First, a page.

The Citizen Forester Training program is established. In the days following a devastating fire, TreePeople coordinates volunteers to rescue thousands of waterlogged books from the Los Angeles Central Library. With the help of Pan Am, TreePeople airlifts 6,000 surplus bare-root fruit trees from California growers to Africa. Over the next three years, 1,200 additional trees are distributed.


TreePeople plants its one millionth tree TreePeople saves 26,000 excess bare-root fruit trees from wholesale growers in California’s Central Valley. The trees are pruned and bagged by volunteers, and then distributed to low-income families and tribal communities through food banks, churches, and schools.

1981 – 1984

TreePeople launches the Million Tree Campaign. To celebrate, staff and volunteers go to the mountains and plant 7,000 seedlings in one day. In response to The City of Los Angeles Planning Department calling for the planting of a million trees to help Los Angeles comply with the 1970 Clean Air Act. The city estimates that it would require twenty years to plant and 200 million dollars. TreePeople completes the massive undertaking in just three years.


In February, TreePeople mobilizes 3,000 volunteers to assist local homeowners in volunteer-organized emergency-relief efforts during excessive rains and flooding. Andy Lipkis appears on The Tonight Show, and Johnny Carson makes a personal contribution to replace shovels lost during the relief work. On the tenth anniversary of Earth Day, 2,000 people attend a celebration at the TreePeople headquarters.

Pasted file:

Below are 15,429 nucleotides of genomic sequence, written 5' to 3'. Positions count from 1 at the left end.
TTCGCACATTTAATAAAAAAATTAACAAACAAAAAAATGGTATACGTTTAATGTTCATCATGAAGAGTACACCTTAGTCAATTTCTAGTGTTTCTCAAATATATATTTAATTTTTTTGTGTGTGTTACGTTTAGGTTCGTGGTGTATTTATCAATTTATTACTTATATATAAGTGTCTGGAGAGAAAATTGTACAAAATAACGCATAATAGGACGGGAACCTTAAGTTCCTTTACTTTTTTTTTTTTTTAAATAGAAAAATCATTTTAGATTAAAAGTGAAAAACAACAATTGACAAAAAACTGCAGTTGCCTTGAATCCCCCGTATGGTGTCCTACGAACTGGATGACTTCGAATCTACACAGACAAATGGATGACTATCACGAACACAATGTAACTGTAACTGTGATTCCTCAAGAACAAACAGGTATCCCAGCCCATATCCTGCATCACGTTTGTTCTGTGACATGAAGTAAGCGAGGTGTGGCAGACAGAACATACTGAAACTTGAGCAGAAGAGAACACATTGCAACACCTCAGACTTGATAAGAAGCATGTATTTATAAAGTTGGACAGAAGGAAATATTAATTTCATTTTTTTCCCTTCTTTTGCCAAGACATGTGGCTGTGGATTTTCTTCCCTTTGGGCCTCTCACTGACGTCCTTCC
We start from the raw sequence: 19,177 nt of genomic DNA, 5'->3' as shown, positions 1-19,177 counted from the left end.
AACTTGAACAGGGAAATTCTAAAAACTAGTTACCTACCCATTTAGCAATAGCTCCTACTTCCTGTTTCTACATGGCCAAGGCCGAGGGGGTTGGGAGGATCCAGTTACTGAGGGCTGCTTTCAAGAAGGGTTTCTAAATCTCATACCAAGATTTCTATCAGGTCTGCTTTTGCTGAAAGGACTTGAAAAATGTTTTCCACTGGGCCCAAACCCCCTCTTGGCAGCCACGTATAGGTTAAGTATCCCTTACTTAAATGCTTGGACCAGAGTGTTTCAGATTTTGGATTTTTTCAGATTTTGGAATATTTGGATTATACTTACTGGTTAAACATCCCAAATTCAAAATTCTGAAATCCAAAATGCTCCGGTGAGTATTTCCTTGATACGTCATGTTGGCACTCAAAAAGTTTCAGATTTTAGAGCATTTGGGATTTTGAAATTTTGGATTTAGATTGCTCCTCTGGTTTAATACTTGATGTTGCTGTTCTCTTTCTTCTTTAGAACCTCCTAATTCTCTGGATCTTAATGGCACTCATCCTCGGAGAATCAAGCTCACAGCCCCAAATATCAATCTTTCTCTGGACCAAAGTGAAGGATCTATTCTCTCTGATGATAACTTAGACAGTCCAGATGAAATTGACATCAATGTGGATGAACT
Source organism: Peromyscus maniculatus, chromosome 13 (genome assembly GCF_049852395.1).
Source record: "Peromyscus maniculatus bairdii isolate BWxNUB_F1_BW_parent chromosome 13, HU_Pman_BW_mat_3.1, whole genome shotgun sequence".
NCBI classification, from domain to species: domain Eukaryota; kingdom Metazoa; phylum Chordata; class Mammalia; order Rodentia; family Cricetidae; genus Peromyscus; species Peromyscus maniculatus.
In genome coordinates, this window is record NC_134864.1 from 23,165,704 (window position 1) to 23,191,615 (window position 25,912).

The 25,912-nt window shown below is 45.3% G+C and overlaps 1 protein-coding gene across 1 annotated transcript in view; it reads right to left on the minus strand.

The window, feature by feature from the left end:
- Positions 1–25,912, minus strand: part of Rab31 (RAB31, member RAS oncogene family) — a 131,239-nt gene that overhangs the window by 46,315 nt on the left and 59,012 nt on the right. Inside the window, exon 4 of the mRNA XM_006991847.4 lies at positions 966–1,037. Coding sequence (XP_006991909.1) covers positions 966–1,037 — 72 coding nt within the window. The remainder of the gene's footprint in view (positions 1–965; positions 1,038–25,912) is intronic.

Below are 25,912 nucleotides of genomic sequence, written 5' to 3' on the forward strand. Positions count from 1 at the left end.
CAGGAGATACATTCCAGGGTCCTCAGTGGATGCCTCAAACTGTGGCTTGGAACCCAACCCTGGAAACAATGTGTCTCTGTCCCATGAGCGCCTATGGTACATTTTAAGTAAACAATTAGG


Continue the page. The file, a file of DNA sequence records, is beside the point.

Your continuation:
TreePeople closes the Marina Freeway for a Tree Run to raise money for urban forestry. The Tree Run attracts 5,000 runners. TreePeople membership program begins. TreePeople and 5,000 runners close down CA-90 for the Tree Run to raise money for urban forestry.


TreePeople mobilizes volunteers for disaster-relief work after severe rains and local flooding, resulting in the headquarters being designated L.A.’s Emergency Resource Center. Community programs at Coldwater Canyon Park begins. TreePeople is awarded its first education grant by the California Department of Education’s Environmental Education Program, and 15,000 school children are reached in the first year. The California Conservation Project officially becomes TreePeople, Inc.


By the end of this fourth year, TreePeople plants 50,000 trees. TreePeople officially takes over the Mountain Fire Station grounds as its headquarters. The site is immediately designated as Coldwater Canyon Park.


TreePeople finds a home at what is now called Coldwater Canyon Park. The Los Angeles City Recreation & Parks Department grants TreePeople a conditional-use permit of its Mountain Fire Station 108 to develop a small-scale nursery to grow seedlings. The Atlantic Richfield Company (ARCO) donates a ’50s vintage fuel truck, which becomes TreePeople’s water truck.


The California Conservation Project, which was unofficially renamed by the public as “the tree people,” rallies multiple groups to prepare 10,000 trees for planting during the week of Arbor Day. The California Conservation Project rallies the California Division of Forestry, California Air National Guide, U.S Forest Service, Los Angeles Urban Forest Council, L.A. Bicentennial Committee, Southern California Edison, Camp JCA, and numerous civic groups and schools to prepare 10,000 trees for planting during the week of Arbor Day. The public unofficially renames the California Conservation Project “the tree people.”


In April, the article, “Andy vs. the Bureaucratic Deadwood,” appears in the Los Angeles Times with a public request for four thousand dollars to fund a summer tree planting of 8,000 trees in the San Bernardino National Forest. $10,000 is raised. The California Conservation Project, the predecessor to TreePeople, is incorporated.


At a summer camp in the San Bernardino Mountains, 15-year-old camp counselor, Andy Lipkis, learns that air pollution from the city was killing Southern California’s forests. The US Forest Service rangers share with the campers that the trees were dying so quickly there would possibly be no forest remaining by the year 2000—unless someone replanted the forest with smog resistant trees. Lipkis decides it was up to kids like him and his fellow campers to take action and save the forest.